Citizens for Balanced Growth

Year: 2005

2005 Citizen Survey

2005 Survey:  County roads, growth need work”
(by Tara Slate Donaldson, Gainesville Times, 19 Aug 2005)

2005 County Citizens Survey (full text)

The top five:
Citizen satisfaction with:
The bottom five:
Citizen satisfaction with:
— Library staff (99.1%)
— Landfill services (98.8%)
— Medical rescue services (98.3%)
— Fire protection services (98.2%)
— Voter registration (97%)
— Coordination of development and roads (34.9%)
— Getting around in Prince William Countty (38.1%)
— Planning and land use (44.8%)
— Efforts to preserve open space (45.1%))
— Growth in county (47.2%)
2005 County Citizens Survey (full text)

Survey: County roads, growth need work

by Tara Slate Donaldson, Gainesville Times

19 Aug 2005

“Not surprisingly, Prince William residents are fed up with traffic problems. They’re also not entirely happy with land use planning or the way the county preserves open space.”

That was the bad news in the most recent Citizen Satisfaction Survey, an annual telephone questionnaire that asks residents to rate Prince William County services.

The top five.  Citizen satisfaction with:

  • Library staff — 99.1 %
  • Landfill services — 98.8 %
  • Medical rescue services — 98.3 %
  • Fire protection services — 98.2 %
  • Voter registration — 97.0 %

The bottom five.   Citizen satisfaction with:

  • Ease of travel around Northern Virginia — 24.5 %
  • Coordination of development and roads — 34.9 %
  • Getting around in Prince William County — 38.1 %
  • Planning and land use — 44.8 %
  • Efforts to preserve open space — 45.1 %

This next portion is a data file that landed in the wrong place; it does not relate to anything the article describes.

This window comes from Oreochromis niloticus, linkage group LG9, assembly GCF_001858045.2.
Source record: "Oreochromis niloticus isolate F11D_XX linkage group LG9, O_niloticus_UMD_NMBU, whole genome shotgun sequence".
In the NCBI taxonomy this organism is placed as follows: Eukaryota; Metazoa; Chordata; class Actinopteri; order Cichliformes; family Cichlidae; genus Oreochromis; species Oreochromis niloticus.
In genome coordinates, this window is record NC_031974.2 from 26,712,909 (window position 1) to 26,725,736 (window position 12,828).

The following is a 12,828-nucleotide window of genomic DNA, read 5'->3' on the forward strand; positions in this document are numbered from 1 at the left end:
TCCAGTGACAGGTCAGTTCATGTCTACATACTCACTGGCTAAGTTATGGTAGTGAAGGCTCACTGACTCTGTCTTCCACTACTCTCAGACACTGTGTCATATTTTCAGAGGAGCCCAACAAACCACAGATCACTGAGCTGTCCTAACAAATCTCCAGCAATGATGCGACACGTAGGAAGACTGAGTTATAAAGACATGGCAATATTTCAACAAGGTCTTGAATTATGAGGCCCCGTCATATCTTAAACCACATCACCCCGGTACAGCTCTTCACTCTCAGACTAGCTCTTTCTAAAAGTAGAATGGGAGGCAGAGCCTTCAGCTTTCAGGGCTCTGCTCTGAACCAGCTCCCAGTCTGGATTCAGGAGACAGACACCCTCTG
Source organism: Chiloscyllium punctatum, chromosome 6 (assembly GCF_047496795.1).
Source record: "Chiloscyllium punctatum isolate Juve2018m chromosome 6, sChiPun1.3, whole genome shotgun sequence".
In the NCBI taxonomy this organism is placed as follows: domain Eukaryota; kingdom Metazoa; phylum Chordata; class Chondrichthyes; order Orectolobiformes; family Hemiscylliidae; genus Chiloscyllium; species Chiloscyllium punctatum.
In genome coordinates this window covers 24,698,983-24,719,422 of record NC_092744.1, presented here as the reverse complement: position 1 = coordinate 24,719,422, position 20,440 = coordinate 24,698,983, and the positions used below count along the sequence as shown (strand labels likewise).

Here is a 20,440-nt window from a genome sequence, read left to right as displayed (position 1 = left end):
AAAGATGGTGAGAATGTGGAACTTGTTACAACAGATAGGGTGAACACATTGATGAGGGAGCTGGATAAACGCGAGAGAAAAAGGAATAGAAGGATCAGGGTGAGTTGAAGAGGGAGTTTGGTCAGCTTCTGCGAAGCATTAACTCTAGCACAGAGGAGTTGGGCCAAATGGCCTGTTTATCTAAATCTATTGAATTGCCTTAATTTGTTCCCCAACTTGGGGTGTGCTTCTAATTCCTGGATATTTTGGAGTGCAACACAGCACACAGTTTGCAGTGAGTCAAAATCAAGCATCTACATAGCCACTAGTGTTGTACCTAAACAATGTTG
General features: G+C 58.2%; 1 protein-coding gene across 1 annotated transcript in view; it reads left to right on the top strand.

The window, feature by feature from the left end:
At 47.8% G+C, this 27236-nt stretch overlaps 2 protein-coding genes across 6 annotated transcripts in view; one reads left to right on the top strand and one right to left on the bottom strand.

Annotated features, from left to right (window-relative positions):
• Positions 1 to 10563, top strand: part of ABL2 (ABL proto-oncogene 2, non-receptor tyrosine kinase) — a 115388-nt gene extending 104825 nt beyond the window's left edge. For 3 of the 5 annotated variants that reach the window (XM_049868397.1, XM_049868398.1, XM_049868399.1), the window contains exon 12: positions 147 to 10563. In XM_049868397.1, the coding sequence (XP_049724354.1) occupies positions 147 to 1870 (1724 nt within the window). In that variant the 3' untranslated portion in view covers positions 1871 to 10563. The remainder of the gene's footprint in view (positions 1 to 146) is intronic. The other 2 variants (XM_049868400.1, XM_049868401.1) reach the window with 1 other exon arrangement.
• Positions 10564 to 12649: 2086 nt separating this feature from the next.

“The good news is that citizens are happy with almost everything else, from public safety and libraries to the overall  county government.

“The survey is conducted every year by the Center for Survey Research at the University of Virginia. This year, 1,432 adults were questioned about issues such as transportation, the county Web site, growth and overall quality of life. The survey has a 2.5 percent margin of error.

“The bad news

“One of the key results in the survey was the county’s top five problems.

“Citizens said they were the least satisfied with ease of travel around Northern Virginia, coordination of development  and roads, getting around in Prince William County, planning and land use, and efforts to preserve open space.

“‘They all have to do with issues of development and growth and getting around and that’s been a consistent low point  for you,’ said Thomas Guterbock, the survey director.

“Supervisors were quick to point out that the bottom five items are all issues in which the state government plays a  major role. In fact, said Chairman Sean Connaughton, the lowest satisfaction was with the ease of travel around  Northern Virginia, something the supervisors can’t really control at all.